A Peek at the Metro Manila Traffic

The Metro Manila traffic situation has now reached peak levels, enough to push motorists to a fit of pique. Here’s a peek at what has become an infamous carmageddon and the solutions the government has thus far picked.

Addressing a small audience of Filipinos and foreigners last month, Metro Manila Development Authority (MMDA) General Manager Thomas Orbos acknowledged the gargantuan mess Metro Manila transportation has become. The economically debilitating effects of the worsening traffic condition cannot be emphasized enough. And while billions of pesos are lost each day, millions of Filipinos are also put in a perpetuating cycle of inconvenience.

The Metro Manila traffic situation has now reached peak levels, enough to push motorists to a fit of pique. Here’s a peek at what has become an infamous carmageddon and the solutions the government has thus far picked.

Infograph by Jelorene SA Vitaliano

As reflected in the graph, Metro Manila is simply crowded – with its residents accounting for 12.75 percent  of the country’s total population, and its car registration making for 26.6 percent of the national automobile records.

With its 15 million day-time population, the Metro’s 5,220.726 kilometers of road networks is also plainly inadequate. The Housing and Land Use Regulatory Board (HLURB) has defined the standard road-population ratio at 2.4 kilometers for every 1,000 people, translating to a deficit of 30,779.27 kms of roads.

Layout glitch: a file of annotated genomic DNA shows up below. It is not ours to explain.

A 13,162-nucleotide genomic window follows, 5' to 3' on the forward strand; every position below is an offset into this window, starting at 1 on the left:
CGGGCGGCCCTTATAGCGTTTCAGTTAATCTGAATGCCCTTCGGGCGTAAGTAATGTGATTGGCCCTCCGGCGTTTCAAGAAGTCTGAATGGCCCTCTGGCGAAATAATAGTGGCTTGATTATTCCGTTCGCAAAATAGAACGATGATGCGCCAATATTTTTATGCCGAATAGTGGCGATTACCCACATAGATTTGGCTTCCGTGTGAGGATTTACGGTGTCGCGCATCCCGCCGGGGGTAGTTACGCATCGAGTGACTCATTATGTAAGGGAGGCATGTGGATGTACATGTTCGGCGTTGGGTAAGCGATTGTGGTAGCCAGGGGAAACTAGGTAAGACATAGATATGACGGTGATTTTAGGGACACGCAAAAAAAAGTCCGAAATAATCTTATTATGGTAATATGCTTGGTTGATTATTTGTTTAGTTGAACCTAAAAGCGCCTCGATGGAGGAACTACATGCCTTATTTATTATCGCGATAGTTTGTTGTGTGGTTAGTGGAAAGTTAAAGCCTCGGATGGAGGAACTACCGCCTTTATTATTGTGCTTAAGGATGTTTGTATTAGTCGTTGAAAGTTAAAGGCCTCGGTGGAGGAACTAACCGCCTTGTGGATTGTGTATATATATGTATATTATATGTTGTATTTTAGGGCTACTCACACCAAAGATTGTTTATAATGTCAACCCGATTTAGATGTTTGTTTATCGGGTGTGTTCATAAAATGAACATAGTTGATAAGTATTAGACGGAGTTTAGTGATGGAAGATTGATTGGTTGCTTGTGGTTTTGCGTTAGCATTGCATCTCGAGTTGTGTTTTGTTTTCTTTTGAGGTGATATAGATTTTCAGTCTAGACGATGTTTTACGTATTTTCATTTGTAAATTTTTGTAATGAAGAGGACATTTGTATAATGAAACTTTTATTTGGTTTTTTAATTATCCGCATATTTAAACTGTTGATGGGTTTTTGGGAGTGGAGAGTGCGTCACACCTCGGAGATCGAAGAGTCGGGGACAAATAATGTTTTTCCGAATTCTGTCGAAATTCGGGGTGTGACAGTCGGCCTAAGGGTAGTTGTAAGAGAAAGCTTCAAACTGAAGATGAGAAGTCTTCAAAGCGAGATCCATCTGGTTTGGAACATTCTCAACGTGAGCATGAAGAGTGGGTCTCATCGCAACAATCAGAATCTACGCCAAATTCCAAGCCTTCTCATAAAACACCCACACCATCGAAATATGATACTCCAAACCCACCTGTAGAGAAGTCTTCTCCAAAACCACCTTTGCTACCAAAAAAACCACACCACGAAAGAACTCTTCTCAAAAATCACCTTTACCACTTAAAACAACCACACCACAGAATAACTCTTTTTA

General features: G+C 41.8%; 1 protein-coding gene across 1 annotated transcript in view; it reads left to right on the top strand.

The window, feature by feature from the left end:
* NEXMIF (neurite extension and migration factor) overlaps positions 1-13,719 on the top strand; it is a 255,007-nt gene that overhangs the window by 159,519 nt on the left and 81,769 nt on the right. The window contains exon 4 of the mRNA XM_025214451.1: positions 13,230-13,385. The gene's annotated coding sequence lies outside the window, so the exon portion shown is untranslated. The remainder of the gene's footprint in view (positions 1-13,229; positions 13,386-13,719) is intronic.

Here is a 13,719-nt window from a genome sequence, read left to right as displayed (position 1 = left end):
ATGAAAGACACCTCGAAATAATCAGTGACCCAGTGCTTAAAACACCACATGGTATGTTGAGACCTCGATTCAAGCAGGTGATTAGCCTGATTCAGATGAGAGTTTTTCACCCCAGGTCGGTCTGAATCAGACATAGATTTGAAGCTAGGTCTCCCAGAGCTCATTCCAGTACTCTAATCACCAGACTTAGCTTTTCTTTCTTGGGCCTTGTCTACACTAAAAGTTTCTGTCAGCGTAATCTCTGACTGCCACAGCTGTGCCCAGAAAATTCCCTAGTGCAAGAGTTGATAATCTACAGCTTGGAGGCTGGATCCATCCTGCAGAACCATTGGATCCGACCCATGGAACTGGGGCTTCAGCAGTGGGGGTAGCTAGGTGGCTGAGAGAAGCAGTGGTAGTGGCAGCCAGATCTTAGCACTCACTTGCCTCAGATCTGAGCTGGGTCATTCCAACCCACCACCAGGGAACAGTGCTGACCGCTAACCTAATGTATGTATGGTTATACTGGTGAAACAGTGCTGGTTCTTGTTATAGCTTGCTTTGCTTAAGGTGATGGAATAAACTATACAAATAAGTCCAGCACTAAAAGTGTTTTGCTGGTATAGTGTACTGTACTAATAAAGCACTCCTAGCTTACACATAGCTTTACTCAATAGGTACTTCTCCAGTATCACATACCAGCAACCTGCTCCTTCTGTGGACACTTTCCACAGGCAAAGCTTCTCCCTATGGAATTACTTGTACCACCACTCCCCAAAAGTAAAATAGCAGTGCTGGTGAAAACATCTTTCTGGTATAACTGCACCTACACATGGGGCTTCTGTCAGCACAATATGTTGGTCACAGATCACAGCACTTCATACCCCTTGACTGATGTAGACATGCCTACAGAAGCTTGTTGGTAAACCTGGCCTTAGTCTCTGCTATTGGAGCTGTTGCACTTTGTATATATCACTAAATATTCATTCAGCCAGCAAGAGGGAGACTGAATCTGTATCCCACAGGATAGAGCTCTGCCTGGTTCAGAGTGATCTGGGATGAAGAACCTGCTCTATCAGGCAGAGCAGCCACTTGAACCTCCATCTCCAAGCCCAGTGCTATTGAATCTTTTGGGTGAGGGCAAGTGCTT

The condition is exacerbated by circumstances not unknown to the public: presence of more than half of provincial bus terminals in Metro Manila; capacity overload in EDSA (i.e., excess of 800 vehicles per hour per direction); and the sorry state of public mass transport systems.

Apart from the infrastructural inadequacies, the motorists’ behavior also contribute to the problem.  Per MMDA, there has been considerable increase in the number of daily accidents this year. Albeit fatality rates have decreased, damage to property has risen by up to 16 percent in the first six months.

And what has been done so far? Quite a number, but probably still not enough. The infographics also presents pipelined activities and projects-in-progress, along with their implementation schedules. Expansion and extension of services are already underway, and agencies are working together to improve traffic management.

However, even the combined efforts of the Department of Transportation, Philippine National Police-Highway Patrol Group, Land Transportation Office, Land Transportation Franchising and Regulatory Board, Metro Manila Development Authority, Department of Public Works and Highways, and railway authorities would amount to nothing if the people are not willing to conform to the rules. As MMDA General Manager Orbos puts it, “[i]t is everyone’s problem.” It needs everyone’s involvement.